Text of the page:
P. C. Chan (陳伯賜)

This week’s profiled student is P. C. Chan, or Chan Pak Chue (陳伯賜, pinyin Chén Bócì, Jyutping Cantonese Can4 Baak3ci3). Born in 1895, P. C. Chan became an influential doctor and Christian both in the United States and China.

On 29 August 1895, or possibly 10 February 1895, P. C. Chan was born in Sai Chuen Village in Jiangsu province. However, there are also indications that he was born in Macau; at least one ship’s manifest lists him as being Portuguese (link), and the Congressional Record dealing with his citizenship claim also states that he and his family are Portuguese nationals (Serial Set Vol. No. 11819, Session Vol. No.5, Senate Report 717). Still other sources claim that he was from Yangmei, a village in the southwest of China. The previously-linked source also states that he was educated in his native village and then entered school at Xi’nan. The 1921 Who’s Who of Chinese Students in America claims that he attended Kwong Wah Medical College in Canton, China. Apart from these scant references, however, we know little about his early schooling.

P. C. Chan married young, in 1912, to a woman named Oi-Jen Tain (US Congressional Serial Set No. 11819). They had a son, Yim Tao, who was born in Canton in 1916, according to his entry paperwork from when he went to the US to study, but in truth he couldn’t have been born any later than the middle of 1915, because his father arrived in the US in 1914. P.  C. Chan entered the United States in 1914, the 3rd of July by his own accounting (link to entry paperwork). He entered alone, and his wife’s and son’s first visits to the US were decades later, so the family was separated for several years while P. C. Chan completed his schooling. It seems he entered the Americas via Canada, and the entry paperwork linked is filed under “St. Albans, Vermont”. It’s possible that he entered at Vancouver, traveled across Canada via train, and then crossed into the US on the Atlantic side, but this seems a little convoluted, as he wasn’t going to Vermont at all. His destination was Wilmore, Kentucky, to attend Asbury College.


Although he didn’t graduate Asbury until 1919, he didn’t attend the school consistently from 1914-1919. His World War I draft card lists him as living in Falcon, North Carolina, a small town near Fayetteville, and he was doing ministerial work under the auspices of the Wilmington Conference of the Free Will Baptist Church (link to draft card). This is very interesting, because while my Chinese source (linked in the first paragraph) does mention that P. C. Chan became a devout Christian after meeting a missionary woman at Xi’nan, it also states that P. C. Chan’s main aim in studying in the US was to become a medical doctor, and he was not studying medicine at Asbury College (original text: “以勤学纯朴,得西南美籍传教士罗姑娘之赏识,偕赴美国并助其入医科学校学医。”, translation: “Because of his diligent and honest study, he earned the appreciation of Miss Luo, an American missionary in Xi’nan; she accompanied him to the US and helped him enter medical school to study to be a doctor.”).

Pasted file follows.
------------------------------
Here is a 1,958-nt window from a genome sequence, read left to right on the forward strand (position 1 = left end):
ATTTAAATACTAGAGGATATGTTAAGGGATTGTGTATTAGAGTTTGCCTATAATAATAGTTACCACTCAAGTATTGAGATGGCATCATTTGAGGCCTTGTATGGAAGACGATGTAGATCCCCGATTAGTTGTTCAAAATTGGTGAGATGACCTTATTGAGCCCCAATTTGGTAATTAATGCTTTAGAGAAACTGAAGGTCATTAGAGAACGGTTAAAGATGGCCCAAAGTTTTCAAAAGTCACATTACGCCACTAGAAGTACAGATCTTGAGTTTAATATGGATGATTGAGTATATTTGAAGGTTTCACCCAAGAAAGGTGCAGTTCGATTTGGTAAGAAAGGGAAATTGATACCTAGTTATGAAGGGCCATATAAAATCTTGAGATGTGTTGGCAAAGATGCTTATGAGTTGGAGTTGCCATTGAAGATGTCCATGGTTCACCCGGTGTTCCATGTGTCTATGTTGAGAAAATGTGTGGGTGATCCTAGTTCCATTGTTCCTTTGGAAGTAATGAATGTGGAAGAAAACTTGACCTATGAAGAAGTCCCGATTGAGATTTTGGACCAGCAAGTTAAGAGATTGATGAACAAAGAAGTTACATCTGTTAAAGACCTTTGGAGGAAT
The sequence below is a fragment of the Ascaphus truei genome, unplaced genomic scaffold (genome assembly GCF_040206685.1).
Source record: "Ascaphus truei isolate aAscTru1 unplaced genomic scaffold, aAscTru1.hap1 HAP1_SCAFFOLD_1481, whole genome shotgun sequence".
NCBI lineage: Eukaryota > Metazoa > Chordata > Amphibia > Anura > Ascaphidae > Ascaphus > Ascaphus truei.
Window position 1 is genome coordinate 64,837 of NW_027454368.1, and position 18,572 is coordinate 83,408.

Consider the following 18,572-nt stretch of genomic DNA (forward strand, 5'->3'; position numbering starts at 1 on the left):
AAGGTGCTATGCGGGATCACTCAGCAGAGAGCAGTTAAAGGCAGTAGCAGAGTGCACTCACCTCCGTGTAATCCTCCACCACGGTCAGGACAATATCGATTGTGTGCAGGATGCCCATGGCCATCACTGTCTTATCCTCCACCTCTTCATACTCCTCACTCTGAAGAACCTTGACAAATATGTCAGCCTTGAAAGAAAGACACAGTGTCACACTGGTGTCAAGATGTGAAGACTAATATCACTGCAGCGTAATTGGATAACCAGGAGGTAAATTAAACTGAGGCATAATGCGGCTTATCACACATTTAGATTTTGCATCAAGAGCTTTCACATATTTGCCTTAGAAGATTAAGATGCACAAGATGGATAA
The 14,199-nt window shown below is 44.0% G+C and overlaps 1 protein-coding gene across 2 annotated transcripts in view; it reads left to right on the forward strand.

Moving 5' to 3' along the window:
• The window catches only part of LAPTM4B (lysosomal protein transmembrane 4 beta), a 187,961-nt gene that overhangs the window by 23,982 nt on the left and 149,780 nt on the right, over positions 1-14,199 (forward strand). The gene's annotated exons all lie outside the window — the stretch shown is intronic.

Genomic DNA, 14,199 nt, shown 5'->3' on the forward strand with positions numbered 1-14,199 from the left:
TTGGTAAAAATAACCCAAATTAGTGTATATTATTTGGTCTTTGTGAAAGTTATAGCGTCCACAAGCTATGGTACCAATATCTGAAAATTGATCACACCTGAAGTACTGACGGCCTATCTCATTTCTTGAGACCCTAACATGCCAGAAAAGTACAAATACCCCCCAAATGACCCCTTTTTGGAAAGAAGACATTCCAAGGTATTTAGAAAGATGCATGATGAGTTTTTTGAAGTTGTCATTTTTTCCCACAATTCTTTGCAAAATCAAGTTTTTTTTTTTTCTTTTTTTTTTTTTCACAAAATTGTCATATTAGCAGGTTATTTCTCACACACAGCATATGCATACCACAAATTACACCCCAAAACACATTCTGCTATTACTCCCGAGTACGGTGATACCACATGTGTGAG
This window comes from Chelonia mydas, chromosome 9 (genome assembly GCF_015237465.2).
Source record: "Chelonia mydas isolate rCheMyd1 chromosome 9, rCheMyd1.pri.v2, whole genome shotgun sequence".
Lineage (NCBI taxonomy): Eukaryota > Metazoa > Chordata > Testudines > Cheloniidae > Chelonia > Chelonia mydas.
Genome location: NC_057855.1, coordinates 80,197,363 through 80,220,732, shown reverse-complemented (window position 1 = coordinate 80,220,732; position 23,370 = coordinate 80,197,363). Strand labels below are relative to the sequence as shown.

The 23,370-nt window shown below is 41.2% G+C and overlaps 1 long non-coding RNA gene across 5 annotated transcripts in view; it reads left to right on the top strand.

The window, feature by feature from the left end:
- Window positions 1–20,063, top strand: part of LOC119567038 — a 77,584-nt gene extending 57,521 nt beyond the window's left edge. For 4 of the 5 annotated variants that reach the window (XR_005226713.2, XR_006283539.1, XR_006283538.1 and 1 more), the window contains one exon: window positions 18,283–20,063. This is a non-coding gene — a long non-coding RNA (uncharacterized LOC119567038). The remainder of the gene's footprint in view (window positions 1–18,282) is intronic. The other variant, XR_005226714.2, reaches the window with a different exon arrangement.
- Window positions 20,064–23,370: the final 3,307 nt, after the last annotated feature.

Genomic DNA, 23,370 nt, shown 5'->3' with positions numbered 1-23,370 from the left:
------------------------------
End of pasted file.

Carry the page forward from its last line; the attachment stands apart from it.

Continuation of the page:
After earning his AB in 1919, he entered Emory University in Georgia to study medicine. He was a sophomore in the school of medicine in the 1920-1921 Emory University Catalog (pg. 216). He visited Washington DC in August of 1921, giving a speech at Del Ray Methodist Episcopal Church, and according to the article in the Washington Times, he was still planning to return to Emory University that fall (26 August 1921). However, although the 1921 Who’s Who lists him has having an Emory, Georgia PO Box, he wasn’t listed in the 1921-22 Emory Catalog. Instead, he had transferred to George Washington University’s School of Medicine, and was in his third year, living at 330 C Street (The School of Medicine Catalog, pg. 61). He earned his MD from George Washington University on 10 June 1923 (US Congressional Serial Set No. 11819), and was licensed to practice medicine in DC on 11 August of that year (Serial Set Vol. No. 9894, Session Vol. No.E, House Report 1667). He stayed on at GW for another 2 years to do postgraduate work in surgery.

He continued to travel and give speeches to school and religious groups. For example, in 1924, he gave a speech to the Johns Hopkins YMCA during their April fellowship dinner (The Johns Hopkins Newsletter, Vol. XXVIII No. 44, 25 March 1924). But once his postgrad work was done, in June of 1925, he returned to China, possibly refusing a Rockefeller Foundation scholarship in the process (The Breeze, Vol. XXIII No. 18, 6 Dec 1946). I wouldn’t blame him at all if he had; at this point he was 30 years old and had been away from his family for 10 years. Thus, he returned to China to practice medicine.


He returned to Kwangtung (Guangdong) province and began working at Kwangpung University and Kwang Wah Medical College (US Congressional Serial Set No. 11819), where he both taught and practiced surgery. In 1929, he opened his own practice, and later his own hospital, serving as the president (Chinese source, original text: “不久独资开办福宁医院,自任院长”, translation: “Not long after, he opened an independently-owned hospital, Fu Ning [Fok Ling], and was self-appointed president”). His wife, Mrs. O. J. Tain, was trained as a midwife, and worked in her husband’s hospital (US Congressional Serial Set No. 11819). They also had two more children, daughters, in 1926 and 1928, and the family of 5 lived in Canton but often crossed over to Macau; the children were both born in Macau and thus were Portuguese like their father.